Is It Too Late To Help?

Right before the holiday break, I had the opportunity to connect with two facilitators. They shared with me a compelling story of leadership and teamwork that I thought provided an insightful metaphor for leadership as we go into the new year. I’d like to share it with you. I’ve changed the names out of respect for their story but the rest of it is as they told it… or at least how I heard it on the receiving end.

Over the course of the last few months, Stacey and Dennis were struggling with a working relationship with one of their team members. Stacey, the team leader and Dennis, the team member, agreed that their third team member, Trisha was just not a good team fit. She did not follow up timely on deliverables, she did not seem excited or engaged about the work of the team and as a result of her passivity, Stacey and Dennis ended up taking the lion’s share of the workload.  As the team leader, Stacey had had many Courageous Conversations with Trisha and was at a breaking point. She had not seen the behavior change she was hoping for and ultimately had given up. She was riding out the last few weeks of Trisha’s performance improvement plan where the inevitable next step would be for Trisha to move on to another team and possibly another organization.

Stacey and Dennis spent one morning decorating their team “door” for the holiday competition at their office. They had ribbon and wrapping paper strung out across the floor of the training department and were bickering back and forth about what end was up and what went where. It occurred to Dennis that maybe they should be including Trisha in the holiday festivities with their team. He asked Stacey about inviting Trisha to participate but she shrugged off Dennis’s suggestion. Dennis, with a Christmas bow in hand, stopped Stacey and said, “Look, she is still a part of our team. Do you really believe you are role-modeling good leadership right now by not inviting her to participate?”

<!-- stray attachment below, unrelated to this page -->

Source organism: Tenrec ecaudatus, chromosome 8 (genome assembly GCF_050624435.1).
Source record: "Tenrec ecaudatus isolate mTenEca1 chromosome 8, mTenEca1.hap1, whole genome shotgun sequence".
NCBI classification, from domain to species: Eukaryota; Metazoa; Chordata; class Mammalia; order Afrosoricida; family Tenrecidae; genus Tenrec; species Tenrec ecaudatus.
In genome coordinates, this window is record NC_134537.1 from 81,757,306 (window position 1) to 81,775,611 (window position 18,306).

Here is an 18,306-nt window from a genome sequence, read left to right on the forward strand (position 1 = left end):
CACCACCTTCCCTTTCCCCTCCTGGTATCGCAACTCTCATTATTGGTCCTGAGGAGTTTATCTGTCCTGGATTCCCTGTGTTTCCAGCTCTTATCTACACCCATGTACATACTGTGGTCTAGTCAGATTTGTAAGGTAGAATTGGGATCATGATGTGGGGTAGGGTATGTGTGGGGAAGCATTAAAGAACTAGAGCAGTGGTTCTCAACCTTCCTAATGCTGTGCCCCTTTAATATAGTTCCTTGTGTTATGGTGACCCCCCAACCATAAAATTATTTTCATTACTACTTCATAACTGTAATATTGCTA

Stacey took a step back and gathered her thoughts, aware now that she was not Personifying Leadership, she decided Dennis was right. She went over to Trisha’s desk and asked her to join them in the holiday decorating festivities if she was interested. Trisha said she would think about it. Satisfied that she had done her part, Stacey accepted Trisha’s response and went back to tackling the holiday door decorating with Dennis.

At this point, Dennis found himself upon a footstool, trying to reach the top of the door while taking direction from Stacey. “I think you need to angle it more this way.” Stacey added, and Dennis tried once again to get the paper to line up just right with the door. Both Stacey and Dennis were surprised when Trisha stepped up and asked “Is it too late to help?” Both Stacey and Dennis stepped back and let Trisha take over. In a matter of minutes she went to work and their department door was beautifully decorated in sliver and blue wrapping paper with a white bow. Stacey and Dennis were both amazed at Trisha’s ability to pull it together so easily. Later as Dennis recounted this story to me over dinner, he shared “Clearly this was her strength and our team needed her strength.”


Teams are never easy and certainly Personifying Leadership is not easy either. Listening to this story I was reminded by both the difficulty of leadership and the possibility. It is never too late to step up and try again, even when the past has been fraught with challenges. You just never know what one more positive gesture will get you.


As we go into the new year, remember it is never too late. We are being given 365 new days to write our own stories of what it means to Personify Leadership.

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